The distances within

Ali Graham

For the past few years, para//elo has been engaged in a series of collaborative projects with European artists on the theme of distance. These have included workshops, email conversations, a website, and sound and video compositions, culminating in the “live art experience”, In the Time of Distance. The Victorian-era Queen’s Theatre in Adelaide, little more than a heritage-listed shell of its former self, was transformed by James Coulter’s installation into an intimate and immersive space. Video projections covered most of one wall, soundscapes (by Scanner and Jason Sweeney) emanated from the opposite side of the venue, while a bar, computer monitors and television screens (peeking out from 1950s petrol pumps) completed the eclectic setting for this multi-faceted work.

The audience, seated on couches and chairs, were scattered around the centre of the venue. Performers moved freely through the audience, stopping occasionally to quietly impart fragments of the text (“days like this the simplest things fail to make sense”). Lines were delivered into microphones at the front of the space, with the audience hearing them from speakers at the rear. Hypnotically looped images, sounds, text and movement shifted slightly through every iteration, states of being changed gradually so that it was impossible to distinguish where one ended and another began. These techniques evoked the feeling of being inside someone’s head, their thoughts and memories washing over you, varying from lyrical evocations of a remembered Eden to chanted propaganda: “Be wary! Distrustful! On guard!”

One central theme of the performance was the nature of the migrant experience—alienation from the original culture, and from the new. Much of the subject matter depicted emotional responses to the changes brought by distance, especially those journeys that were forced or undertaken with mixed feelings. When emotions this fundamental to our nature are explored, some truths that result are necessarily banal, but no less true for our having heard them before.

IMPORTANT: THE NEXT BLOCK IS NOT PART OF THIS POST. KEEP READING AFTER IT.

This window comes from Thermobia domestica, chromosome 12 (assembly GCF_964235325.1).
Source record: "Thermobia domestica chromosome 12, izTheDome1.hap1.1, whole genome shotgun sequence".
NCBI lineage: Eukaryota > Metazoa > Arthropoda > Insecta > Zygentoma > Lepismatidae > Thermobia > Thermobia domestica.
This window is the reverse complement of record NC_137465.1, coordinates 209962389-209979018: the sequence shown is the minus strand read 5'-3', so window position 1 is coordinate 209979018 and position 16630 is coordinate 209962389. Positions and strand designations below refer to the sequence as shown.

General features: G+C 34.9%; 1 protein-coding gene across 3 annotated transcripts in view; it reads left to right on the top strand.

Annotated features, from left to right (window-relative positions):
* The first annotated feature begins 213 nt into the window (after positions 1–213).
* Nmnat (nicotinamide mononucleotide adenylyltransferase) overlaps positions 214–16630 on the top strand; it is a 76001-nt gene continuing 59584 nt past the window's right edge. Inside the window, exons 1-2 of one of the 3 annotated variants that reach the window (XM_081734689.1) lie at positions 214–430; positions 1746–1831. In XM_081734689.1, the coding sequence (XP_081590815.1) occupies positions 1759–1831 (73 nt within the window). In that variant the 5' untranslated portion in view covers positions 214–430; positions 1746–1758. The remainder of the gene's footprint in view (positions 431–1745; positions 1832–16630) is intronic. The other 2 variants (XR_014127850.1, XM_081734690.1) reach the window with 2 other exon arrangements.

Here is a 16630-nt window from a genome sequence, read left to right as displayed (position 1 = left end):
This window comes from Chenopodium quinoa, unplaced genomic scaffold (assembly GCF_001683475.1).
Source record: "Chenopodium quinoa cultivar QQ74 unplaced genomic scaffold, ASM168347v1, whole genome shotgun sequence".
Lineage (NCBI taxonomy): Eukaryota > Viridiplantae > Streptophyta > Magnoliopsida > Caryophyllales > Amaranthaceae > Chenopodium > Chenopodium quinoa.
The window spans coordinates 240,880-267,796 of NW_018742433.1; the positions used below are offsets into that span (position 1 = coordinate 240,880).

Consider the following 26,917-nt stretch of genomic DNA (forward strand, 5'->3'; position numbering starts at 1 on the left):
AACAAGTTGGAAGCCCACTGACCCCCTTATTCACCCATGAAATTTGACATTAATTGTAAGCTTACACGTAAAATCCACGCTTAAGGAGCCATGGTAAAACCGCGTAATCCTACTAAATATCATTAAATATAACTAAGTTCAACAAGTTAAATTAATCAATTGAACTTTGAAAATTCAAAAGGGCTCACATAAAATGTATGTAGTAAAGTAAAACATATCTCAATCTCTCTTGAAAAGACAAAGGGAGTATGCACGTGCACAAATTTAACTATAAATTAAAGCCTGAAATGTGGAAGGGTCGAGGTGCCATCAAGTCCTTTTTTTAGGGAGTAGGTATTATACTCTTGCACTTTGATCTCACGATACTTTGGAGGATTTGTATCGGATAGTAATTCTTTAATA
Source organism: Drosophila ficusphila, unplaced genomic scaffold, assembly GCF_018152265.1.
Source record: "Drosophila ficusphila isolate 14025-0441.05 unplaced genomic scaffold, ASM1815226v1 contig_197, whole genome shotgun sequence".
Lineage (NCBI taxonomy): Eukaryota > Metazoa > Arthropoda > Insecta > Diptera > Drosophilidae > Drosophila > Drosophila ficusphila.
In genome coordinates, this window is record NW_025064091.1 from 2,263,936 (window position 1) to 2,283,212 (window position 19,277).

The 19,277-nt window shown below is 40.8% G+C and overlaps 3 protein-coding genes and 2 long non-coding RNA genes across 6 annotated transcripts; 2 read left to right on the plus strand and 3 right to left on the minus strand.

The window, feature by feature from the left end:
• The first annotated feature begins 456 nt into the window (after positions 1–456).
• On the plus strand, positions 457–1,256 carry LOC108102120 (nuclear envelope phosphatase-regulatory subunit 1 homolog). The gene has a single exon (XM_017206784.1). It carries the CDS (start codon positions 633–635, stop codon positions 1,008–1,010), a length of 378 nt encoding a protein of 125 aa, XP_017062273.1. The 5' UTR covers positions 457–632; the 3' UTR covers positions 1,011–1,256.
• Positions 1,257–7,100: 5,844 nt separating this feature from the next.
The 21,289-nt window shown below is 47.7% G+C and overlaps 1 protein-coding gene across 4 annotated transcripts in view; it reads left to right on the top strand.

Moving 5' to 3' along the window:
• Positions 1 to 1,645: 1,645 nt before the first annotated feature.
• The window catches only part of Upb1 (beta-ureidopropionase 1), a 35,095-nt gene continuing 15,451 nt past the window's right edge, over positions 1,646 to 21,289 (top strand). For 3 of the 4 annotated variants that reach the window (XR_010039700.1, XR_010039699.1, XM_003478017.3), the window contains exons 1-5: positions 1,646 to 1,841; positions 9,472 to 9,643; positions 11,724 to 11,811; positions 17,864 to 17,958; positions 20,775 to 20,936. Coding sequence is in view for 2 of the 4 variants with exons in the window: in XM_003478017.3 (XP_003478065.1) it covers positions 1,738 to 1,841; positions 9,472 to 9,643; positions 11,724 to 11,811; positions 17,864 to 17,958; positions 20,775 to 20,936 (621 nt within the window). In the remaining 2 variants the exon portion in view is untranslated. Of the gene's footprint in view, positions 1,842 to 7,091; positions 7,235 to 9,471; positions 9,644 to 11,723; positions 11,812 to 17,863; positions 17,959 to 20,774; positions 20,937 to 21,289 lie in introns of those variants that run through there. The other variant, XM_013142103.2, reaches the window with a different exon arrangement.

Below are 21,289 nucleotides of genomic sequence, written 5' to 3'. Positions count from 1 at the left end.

In the Time of Distance was a lament, an evocation of the injustices of the past and present without offering more than a glimmer of hope in the future. Remembered stories of rape, torture, forced dispossession and imprisonment unsettled the audience and darkened the mood. This was a confronting and thought-provoking work distinguished by strong performances from Elena Carapetis, Irena Dangov, Astrid Pill and Jason Sweeney.

para//elo, In the Time of Distance, co-directors Teresa Crea, Laurent Dupont, installation James Coulter, soundscapes Scanner, Jason Sweeney), live image manipulation Lynne Sanderson, photography Peter Heydrich, Queen’s Theatre, Adelaide, Sept 4-13 http://www.parallelo-distance.net

RealTime issue #57 Oct-Nov 2003 pg. 47

© Ali Graham; for permission to reproduce apply to realtime@realtimearts.net

1 October 2003
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